What is most frequently prescribed for eczema, or most rashes for that matter, is topical cortisone cream. While this can be very helpful in the short term to decrease severity of symptoms and therefore sometimes your sanity (trust me I’ve been there!), longterm use of cortisone cream can thin your skin and simply suppresses the rash instead of targeting the cause. For those with eczema on their face, cortisone cream is still prescribed, although with a disclaimer to not use too much or longterm. However, what else are you supposed to use if the rash does not go away? 

This is where Naturopathic Medicine can step in. By treating the root cause of eczema, the use of cortisone cream becomes minimal or not even necessary and your skin can look and feel as good as new! The root is typically due to poor gut health and immune function so that is what I target first for my patients.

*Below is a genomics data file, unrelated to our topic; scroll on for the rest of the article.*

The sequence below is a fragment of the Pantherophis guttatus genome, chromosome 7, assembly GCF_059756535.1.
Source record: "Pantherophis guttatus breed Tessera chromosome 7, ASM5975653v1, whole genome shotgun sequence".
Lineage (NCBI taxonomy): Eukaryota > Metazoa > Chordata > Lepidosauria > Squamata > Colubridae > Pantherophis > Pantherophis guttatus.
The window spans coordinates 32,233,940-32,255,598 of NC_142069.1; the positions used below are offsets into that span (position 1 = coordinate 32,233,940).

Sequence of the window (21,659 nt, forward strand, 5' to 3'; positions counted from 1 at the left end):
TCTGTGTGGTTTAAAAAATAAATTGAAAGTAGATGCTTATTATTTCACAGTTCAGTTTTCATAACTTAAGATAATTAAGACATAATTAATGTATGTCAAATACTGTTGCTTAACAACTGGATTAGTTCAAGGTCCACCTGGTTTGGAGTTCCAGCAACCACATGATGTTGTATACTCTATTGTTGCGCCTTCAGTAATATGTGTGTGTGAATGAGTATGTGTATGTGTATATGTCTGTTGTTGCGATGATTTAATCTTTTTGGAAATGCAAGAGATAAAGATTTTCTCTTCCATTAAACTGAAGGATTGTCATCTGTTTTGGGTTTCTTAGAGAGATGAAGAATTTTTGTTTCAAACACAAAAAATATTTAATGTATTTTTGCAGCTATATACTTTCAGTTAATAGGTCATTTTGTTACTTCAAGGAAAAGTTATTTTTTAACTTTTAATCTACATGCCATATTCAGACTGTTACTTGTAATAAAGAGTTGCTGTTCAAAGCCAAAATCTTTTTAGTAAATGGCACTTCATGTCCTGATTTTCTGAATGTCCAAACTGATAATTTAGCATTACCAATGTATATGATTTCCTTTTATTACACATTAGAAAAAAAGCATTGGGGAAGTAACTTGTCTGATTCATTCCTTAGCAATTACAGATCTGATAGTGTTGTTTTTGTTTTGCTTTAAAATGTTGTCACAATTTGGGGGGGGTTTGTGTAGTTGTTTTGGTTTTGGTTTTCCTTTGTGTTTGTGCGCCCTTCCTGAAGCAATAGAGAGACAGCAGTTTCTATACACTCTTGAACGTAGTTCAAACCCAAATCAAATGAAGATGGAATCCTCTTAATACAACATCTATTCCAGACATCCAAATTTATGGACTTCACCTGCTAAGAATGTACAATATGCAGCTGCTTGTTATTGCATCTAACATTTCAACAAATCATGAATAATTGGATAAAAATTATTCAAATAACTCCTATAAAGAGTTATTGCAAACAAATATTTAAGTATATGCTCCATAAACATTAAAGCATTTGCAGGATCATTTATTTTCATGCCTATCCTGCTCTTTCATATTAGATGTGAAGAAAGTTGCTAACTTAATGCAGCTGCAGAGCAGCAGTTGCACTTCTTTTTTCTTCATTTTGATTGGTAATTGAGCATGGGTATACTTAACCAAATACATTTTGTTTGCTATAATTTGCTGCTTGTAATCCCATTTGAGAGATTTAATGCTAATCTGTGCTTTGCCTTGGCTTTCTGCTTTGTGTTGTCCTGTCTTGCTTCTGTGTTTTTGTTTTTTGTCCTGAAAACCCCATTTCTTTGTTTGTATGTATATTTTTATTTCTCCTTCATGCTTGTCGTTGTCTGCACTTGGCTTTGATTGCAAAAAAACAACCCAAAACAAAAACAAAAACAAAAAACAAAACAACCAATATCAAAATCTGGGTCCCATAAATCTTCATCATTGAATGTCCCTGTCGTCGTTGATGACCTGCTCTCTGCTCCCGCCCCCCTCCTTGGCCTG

6 Steps to Healing Eczema

1. Determine any pattern:

Patterns are helpful to determine to better identify the cause. Take note if your skin is worse in the heat or cold. Do you notice a correlation between your hormones and skin, eg. does it flare just before your period or improve during pregnancy? 

2. Look at your diet:

The most common cause of eczema I see in my practice is due to a food sensitivity damaging the gut. Food sensitivities can be determined through an elimination diet or a simple blood prick test. The most common food trigger I see related to skin issues is dairy. You may not need to eliminate all dairy longterm, however I suggest avoiding all in your diet for 4 weeks and take not of any skin improvements. Other common food triggers are wheat, eggs, soy and corn. 

3. Heal the gut: